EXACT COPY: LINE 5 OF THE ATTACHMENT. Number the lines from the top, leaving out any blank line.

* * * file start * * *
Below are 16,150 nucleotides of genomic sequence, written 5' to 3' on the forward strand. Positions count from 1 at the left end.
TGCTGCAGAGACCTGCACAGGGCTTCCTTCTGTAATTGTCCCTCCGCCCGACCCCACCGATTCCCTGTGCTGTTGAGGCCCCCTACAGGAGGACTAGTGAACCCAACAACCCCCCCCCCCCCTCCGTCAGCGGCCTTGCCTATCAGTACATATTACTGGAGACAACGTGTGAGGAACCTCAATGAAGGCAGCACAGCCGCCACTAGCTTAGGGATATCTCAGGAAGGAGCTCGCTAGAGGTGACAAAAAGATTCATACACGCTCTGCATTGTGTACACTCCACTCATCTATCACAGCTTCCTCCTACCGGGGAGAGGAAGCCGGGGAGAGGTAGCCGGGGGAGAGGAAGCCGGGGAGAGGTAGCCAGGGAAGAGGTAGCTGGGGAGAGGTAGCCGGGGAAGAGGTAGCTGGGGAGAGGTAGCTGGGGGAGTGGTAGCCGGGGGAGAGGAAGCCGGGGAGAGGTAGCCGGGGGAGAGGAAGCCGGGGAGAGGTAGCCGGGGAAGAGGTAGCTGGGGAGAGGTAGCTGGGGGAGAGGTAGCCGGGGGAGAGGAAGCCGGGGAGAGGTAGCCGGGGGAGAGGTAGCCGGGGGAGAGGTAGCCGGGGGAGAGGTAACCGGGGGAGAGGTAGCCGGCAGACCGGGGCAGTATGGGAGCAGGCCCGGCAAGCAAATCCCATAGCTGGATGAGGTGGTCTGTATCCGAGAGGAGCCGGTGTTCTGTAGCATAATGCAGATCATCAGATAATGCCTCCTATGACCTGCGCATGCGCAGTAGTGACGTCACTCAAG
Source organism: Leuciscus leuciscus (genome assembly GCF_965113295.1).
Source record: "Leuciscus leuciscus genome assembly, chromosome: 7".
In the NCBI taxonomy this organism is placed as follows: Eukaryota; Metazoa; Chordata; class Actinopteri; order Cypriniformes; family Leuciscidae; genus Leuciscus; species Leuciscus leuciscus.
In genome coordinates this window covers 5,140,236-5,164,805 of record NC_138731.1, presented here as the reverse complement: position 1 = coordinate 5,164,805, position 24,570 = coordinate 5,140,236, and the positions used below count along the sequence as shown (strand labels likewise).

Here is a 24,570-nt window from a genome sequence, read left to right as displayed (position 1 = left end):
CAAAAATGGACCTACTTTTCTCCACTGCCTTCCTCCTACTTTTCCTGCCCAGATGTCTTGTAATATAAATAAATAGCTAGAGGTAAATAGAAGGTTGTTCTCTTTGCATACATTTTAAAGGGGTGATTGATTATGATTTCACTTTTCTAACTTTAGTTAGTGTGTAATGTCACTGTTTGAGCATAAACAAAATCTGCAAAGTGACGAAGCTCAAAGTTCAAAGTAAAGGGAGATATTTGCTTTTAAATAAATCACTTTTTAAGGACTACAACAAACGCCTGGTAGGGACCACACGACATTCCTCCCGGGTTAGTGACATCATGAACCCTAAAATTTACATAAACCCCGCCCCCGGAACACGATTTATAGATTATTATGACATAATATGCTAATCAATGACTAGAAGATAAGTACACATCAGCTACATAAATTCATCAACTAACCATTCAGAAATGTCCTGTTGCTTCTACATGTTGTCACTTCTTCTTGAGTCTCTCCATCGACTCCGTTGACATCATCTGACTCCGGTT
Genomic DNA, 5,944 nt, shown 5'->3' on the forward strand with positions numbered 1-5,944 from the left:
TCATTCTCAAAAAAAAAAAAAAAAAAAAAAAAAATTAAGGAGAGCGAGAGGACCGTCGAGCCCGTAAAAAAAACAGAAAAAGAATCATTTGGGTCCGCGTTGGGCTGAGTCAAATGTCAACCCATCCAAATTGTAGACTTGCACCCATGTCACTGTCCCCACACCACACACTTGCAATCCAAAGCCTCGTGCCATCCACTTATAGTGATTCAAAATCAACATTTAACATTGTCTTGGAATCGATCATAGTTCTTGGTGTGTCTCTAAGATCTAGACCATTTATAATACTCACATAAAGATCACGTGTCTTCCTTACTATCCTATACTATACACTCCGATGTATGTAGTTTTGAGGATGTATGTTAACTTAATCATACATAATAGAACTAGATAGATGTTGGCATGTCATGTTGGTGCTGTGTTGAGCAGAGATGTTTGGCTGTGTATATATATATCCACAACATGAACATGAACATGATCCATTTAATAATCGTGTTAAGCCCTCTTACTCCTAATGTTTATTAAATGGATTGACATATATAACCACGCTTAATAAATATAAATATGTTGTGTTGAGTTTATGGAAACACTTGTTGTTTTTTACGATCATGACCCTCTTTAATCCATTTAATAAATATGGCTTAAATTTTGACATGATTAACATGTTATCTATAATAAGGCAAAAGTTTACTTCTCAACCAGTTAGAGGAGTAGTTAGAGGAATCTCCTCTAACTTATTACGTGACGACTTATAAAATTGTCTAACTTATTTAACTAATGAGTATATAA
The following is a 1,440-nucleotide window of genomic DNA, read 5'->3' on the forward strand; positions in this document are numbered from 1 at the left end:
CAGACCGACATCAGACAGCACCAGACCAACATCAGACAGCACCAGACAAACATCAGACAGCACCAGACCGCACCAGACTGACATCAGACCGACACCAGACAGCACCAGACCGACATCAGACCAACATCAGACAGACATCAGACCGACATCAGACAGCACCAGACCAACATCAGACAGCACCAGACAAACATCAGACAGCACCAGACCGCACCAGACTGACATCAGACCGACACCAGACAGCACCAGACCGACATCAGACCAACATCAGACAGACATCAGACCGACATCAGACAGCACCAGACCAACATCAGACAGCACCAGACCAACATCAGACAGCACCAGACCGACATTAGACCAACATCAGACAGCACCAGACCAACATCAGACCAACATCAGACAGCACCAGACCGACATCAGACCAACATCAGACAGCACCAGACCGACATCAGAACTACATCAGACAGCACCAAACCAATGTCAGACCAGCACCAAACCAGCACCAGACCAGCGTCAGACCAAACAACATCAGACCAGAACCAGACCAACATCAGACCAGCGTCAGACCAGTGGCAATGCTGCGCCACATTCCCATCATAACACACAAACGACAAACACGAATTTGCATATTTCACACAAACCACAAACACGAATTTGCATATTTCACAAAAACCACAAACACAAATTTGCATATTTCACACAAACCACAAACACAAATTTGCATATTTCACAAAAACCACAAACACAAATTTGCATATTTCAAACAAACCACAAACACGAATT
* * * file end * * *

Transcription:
In the NCBI taxonomy this organism is placed as follows: Eukaryota; Metazoa; Chordata; class Actinopteri; order Cypriniformes; family Leuciscidae; genus Leuciscus; species Leuciscus leuciscus.